Building Our Own Minecraft Server

By Deniz Ozkaynak
on May 5, 2018

In mid-April, Enea and I built a desktop computer out of parts we had originally ordered for our Amazing Gaming Machines class, to use for the then-upcoming class "Java Programming with Minecraft". We began with a table full of parts, most still in their original packages:

HCC_PC_Parts

The full parts list is available here

HCC_PC_Build

This is the barebones midi-tower case, nothing installed yet. Cougar Solution 2.

Although the room's lighting was alright, some of the text written on the motherboard was a tad hard to read. Luckily I came prepared with a mini flashlight (plus various screwdrivers & pliers).

HCC_PC_Build_0

As the build was progressing we began component testing, to make sure that each part we added had power running to it and was functioning properly. Don't worry, we took the proper precautions to minimize the risk of damaging parts:

  1. Switched power off and unplugged cord between tests
  2. Cleared any static charge from ourselves before touching internal components

HCC_PC_Build_2HCC_PC_Build_3

The CPU cooling fan we got was VERY different from what I was used to - all 4 computers I have built in the past had a CPU fan baseplate that would be screwed into the case itself, BEFORE installation of the motherboard. Then the fan itself would be screwed onto this plate through the holes in the motherboard, perfectly positioning the cooling element on top of the CPU. This fan however, had plastic components that looked almost like a syringe or plunger, which went directly through the motherboard and attached themselves on the case. This was a bit counter-intuitive and difficult to grasp at first but we were able to figure out the proper way to get it connected. Personally I felt like it didn't deliver the same amount of pressure as the spring-loaded CPU fans I am used to but it seems to be stable and immovable, so it should deliver a decent amount of additional cooling to the CPU.

After about 2.5 hours the build was finished, but no video output went to the monitor during the first test run - I quickly discovered that I accidentally plugged a VGA cable into the motherboard instead of the GPU - in most cases if a GPU is present all video output must go through that and trying to get output from the motherboard directly will not work. You can see the mistake in the picture below, the blue VGA cable should have ran to the GPU about halfway down the back of the tower, instead of the the motherboard near the top.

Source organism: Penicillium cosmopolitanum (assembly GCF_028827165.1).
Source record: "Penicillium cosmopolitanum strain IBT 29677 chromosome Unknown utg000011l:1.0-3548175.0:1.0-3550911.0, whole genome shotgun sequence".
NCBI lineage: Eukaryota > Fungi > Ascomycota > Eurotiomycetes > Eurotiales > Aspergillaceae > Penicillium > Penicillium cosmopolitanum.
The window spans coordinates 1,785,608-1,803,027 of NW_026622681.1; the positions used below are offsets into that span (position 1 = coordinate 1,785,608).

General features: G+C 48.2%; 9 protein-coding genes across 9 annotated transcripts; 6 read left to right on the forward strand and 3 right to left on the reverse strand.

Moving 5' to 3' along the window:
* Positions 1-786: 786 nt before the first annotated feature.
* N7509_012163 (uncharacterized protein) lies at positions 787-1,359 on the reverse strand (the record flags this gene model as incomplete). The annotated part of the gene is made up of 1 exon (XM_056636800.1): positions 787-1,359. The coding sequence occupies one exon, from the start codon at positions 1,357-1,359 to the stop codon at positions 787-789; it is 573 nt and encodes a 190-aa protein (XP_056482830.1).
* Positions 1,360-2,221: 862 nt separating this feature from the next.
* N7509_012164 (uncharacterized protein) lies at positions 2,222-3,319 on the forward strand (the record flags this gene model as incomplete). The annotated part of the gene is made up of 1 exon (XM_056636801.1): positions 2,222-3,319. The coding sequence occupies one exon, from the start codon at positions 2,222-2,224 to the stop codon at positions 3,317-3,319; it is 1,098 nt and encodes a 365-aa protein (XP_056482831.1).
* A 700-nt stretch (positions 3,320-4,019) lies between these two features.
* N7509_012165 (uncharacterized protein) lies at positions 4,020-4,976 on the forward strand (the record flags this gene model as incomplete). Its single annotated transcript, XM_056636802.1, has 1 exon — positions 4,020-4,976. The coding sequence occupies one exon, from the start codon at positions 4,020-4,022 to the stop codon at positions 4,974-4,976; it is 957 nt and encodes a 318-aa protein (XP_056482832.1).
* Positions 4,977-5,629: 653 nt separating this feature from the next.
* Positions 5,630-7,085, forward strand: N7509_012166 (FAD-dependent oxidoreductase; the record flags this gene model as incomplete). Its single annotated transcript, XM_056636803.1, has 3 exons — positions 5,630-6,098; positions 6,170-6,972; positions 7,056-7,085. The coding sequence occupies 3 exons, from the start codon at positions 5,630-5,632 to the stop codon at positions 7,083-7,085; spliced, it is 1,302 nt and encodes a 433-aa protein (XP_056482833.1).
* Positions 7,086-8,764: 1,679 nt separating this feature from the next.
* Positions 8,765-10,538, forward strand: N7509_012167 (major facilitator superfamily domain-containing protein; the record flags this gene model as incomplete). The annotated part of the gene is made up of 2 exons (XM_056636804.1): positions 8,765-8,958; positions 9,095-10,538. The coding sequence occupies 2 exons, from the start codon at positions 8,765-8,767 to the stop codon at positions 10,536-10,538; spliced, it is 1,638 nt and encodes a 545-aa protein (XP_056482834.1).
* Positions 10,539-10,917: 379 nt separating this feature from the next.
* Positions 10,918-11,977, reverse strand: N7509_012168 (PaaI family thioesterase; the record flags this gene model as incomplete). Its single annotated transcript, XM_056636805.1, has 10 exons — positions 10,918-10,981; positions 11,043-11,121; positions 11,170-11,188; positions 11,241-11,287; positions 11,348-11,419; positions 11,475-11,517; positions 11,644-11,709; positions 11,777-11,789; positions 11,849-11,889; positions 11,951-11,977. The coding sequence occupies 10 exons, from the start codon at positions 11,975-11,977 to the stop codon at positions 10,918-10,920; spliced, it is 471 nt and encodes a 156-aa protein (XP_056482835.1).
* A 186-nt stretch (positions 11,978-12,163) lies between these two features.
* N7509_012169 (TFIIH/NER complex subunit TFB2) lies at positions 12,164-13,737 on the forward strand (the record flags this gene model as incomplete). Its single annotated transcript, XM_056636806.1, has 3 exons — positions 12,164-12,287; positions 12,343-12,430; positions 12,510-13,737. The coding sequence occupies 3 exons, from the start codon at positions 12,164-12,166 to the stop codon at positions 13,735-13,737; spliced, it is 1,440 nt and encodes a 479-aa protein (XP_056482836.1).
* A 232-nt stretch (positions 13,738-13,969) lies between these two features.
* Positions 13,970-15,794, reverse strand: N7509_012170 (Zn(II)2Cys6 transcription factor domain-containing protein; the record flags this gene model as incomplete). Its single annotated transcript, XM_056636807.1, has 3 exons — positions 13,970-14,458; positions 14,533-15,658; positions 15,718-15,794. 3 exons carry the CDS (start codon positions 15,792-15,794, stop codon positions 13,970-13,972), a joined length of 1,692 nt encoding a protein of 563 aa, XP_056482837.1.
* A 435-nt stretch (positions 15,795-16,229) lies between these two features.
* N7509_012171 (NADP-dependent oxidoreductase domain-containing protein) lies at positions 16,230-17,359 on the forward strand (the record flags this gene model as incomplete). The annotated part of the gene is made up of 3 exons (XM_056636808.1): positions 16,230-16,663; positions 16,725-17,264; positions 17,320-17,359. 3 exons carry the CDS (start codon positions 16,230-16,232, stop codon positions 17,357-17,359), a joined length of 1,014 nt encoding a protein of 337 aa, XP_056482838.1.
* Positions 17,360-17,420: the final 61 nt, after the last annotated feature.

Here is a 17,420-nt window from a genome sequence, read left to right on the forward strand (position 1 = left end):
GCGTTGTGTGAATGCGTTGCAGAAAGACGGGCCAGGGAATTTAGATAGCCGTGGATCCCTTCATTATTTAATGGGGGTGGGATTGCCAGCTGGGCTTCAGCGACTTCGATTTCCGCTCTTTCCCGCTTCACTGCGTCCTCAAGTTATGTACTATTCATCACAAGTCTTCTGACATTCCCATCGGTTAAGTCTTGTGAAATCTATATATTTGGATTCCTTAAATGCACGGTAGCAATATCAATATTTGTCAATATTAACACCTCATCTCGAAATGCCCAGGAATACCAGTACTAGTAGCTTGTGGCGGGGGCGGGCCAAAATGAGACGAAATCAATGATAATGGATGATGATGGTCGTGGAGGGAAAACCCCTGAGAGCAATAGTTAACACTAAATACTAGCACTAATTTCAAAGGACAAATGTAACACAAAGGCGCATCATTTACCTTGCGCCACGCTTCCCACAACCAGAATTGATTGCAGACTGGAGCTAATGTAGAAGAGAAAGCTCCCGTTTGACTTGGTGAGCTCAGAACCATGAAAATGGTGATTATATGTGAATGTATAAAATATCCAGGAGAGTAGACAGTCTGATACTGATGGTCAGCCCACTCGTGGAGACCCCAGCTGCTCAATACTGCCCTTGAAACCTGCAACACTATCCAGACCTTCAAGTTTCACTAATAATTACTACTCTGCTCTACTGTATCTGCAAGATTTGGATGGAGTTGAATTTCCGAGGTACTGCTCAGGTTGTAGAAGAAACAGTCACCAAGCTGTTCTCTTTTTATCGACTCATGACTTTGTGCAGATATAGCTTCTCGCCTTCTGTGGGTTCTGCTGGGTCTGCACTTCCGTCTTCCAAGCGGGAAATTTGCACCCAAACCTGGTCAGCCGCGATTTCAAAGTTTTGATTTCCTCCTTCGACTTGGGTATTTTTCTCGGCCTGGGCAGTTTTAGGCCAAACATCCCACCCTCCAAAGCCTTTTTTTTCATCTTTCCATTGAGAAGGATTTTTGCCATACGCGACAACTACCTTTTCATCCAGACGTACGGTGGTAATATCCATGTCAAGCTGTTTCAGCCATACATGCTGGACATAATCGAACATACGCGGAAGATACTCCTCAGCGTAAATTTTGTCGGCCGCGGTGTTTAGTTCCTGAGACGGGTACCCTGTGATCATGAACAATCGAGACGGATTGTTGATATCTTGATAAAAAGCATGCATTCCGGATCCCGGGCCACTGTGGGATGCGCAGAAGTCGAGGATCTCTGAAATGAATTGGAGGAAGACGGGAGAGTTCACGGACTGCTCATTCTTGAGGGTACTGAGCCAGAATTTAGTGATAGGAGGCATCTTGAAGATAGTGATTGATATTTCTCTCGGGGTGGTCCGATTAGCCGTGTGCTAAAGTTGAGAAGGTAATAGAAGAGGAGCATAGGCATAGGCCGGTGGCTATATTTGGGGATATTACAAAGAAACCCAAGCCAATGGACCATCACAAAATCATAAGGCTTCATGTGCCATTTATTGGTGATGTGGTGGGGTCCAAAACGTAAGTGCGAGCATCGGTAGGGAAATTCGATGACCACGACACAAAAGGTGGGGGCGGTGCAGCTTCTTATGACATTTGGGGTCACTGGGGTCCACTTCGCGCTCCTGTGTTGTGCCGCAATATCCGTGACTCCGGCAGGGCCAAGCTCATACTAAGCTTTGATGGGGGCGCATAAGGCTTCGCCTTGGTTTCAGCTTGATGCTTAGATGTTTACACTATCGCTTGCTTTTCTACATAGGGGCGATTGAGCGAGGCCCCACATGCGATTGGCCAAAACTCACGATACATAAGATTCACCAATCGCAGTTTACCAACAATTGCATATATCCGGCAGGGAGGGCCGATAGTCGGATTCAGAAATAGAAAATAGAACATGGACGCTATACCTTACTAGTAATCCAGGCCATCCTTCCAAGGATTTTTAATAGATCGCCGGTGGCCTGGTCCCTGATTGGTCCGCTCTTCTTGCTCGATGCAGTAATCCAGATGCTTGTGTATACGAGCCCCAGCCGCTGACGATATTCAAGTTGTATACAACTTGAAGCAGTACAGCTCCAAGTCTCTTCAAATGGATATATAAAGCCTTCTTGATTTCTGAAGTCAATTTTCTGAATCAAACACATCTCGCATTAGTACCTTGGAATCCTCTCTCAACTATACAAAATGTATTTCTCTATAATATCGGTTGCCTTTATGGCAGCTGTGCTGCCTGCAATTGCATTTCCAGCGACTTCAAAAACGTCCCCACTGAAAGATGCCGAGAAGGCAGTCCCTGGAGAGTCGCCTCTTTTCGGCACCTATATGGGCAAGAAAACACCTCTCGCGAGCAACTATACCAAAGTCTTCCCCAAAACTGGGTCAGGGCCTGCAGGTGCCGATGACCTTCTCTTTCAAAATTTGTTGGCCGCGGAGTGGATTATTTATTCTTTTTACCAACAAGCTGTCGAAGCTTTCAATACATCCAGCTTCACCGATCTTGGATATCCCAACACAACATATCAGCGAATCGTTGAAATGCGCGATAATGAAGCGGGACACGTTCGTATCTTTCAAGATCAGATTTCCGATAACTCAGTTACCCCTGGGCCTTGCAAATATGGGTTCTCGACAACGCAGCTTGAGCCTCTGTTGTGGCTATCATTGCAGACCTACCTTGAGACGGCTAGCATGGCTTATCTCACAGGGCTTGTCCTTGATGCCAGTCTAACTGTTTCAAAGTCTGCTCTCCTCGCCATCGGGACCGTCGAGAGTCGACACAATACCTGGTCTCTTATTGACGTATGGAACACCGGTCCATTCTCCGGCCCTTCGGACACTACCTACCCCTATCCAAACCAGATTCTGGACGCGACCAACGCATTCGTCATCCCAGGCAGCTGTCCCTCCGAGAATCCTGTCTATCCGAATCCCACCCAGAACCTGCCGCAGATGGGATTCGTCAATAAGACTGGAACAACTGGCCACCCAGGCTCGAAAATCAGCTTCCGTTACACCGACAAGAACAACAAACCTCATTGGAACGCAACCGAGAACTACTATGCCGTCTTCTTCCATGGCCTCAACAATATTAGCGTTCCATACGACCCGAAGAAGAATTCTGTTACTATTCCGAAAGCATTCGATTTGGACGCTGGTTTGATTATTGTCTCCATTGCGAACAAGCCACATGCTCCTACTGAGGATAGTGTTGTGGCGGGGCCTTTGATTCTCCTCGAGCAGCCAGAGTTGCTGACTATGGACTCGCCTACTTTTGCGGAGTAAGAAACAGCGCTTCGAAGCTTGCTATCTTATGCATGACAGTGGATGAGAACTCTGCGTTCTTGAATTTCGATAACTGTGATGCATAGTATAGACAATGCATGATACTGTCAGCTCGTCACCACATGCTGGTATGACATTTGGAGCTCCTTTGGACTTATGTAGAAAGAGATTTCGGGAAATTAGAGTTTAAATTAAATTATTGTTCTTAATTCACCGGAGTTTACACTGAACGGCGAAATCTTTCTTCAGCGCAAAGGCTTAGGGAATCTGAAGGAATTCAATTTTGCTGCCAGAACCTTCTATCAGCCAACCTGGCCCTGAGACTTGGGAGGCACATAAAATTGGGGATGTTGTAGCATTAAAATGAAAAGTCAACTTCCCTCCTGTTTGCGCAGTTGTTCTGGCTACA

HCC_PC_Build_4

Finally our build is correctly completed and voil√†, our BIOS shows up! 
 

HCC_PC_Build_5

After the build is functioning, all we needed to do was install Windows 10 from a USB drive and then run through all of the software installation steps to get a Minecraft server up and running! All in all this entire process took about 5 hours to complete (hardware build + software setup). However, not everybody should expect to be able to build a PC that quickly. My first build at 16yo took several days because I took every step extremely slowly and carefully (and still made mistakes). My most recent builds in the past year were between 3 to 6 hours, so this one was about par.

If you or your kids are interested in learning how to build a PC, reach out to us!

Topics: learning to build a PC, gaming pc build, gaming pc, Game Development, minecraft, modding, Kids Coding, Kids Can Code, Stamford, HappyStaff

Author: Deniz Ozkaynak

Deniz just loves working with kids and found his passion of working in a classroom environment while he was a T.A. at Northeastern University. Since joining HappyCode in September 2016 initially as a Curriculum Developer/Instructor, he has since shown great initiative and leadership, becoming Co-Director of HappyCode in June 2017. Deniz is a 2015 graduate of Northeastern with a B.S. in Computer Science & Game Design. In addition to Co-Directing and teaching at HCC, he is currently an independent game developer and was formerly a software engineer at Lockheed Martin ASC.